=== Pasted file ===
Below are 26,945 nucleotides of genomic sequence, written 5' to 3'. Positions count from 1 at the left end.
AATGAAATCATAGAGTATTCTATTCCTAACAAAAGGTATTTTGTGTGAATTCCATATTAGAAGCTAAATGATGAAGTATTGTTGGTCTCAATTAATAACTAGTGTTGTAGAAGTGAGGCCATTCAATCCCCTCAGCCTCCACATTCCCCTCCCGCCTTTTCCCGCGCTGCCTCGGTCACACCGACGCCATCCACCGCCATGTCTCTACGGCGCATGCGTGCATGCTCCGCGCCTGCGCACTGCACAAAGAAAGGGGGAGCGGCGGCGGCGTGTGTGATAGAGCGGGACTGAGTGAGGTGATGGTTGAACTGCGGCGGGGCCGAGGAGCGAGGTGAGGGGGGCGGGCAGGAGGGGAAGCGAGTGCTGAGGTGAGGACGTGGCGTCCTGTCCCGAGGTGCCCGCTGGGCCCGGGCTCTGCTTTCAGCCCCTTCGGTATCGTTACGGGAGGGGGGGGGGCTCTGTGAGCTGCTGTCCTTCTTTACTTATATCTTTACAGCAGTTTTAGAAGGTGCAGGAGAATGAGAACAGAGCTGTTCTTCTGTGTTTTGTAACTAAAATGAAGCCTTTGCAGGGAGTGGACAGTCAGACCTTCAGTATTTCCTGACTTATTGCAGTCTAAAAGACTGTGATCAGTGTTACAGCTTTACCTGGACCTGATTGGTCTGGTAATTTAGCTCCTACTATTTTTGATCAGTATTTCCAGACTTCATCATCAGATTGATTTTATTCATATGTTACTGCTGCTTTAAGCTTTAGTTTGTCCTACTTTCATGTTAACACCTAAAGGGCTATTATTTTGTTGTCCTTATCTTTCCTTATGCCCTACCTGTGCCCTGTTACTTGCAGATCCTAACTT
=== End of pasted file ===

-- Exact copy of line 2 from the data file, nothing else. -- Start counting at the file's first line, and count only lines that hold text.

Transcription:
AATGAAATCATAGAGTATTCTATTCCTAACAAAAGGTATTTTGTGTGAATTCCATATTAGAAGCTAAATGATGAAGTATTGTTGGTCTCAATTAATAACTAGTGTTGTAGAAGTGAGGCCATTCAATCCCCTCAGCCTCCACATTCCCCTCCCGCCTTTTCCCGCGCTGCCTCGGTCACACCGACGCCATCCACCGCCATGTCTCTACGGCGCATGCGTGCATGCTCCGCGCCTGCGCACTGCACAAAGAAAGGGGGAGCGGCGGCGGCGTGTGTGATAGAGCGGGACTGAGTGAGGTGATGGTTGAACTGCGGCGGGGCCGAGGAGCGAGGTGAGGGGGGCGGGCAGGAGGGGAAGCGAGTGCTGAGGTGAGGACGTGGCGTCCTGTCCCGAGGTGCCCGCTGGGCCCGGGCTCTGCTTTCAGCCCCTTCGGTATCGTTACGGGAGGGGGGGGGGCTCTGTGAGCTGCTGTCCTTCTTTACTTATATCTTTACAGCAGTTTTAGAAGGTGCAGGAGAATGAGAACAGAGCTGTTCTTCTGTGTTTTGTAACTAAAATGAAGCCTTTGCAGGGAGTGGACAGTCAGACCTTCAGTATTTCCTGACTTATTGCAGTCTAAAAGACTGTGATCAGTGTTACAGCTTTACCTGGACCTGATTGGTCTGGTAATTTAGCTCCTACTATTTTTGATCAGTATTTCCAGACTTCATCATCAGATTGATTTTATTCATATGTTACTGCTGCTTTAAGCTTTAGTTTGTCCTACTTTCATGTTAACACCTAAAGGGCTATTATTTTGTTGTCCTTATCTTTCCTTATGCCCTACCTGTGCCCTGTTACTTGCAGATCCTAACTT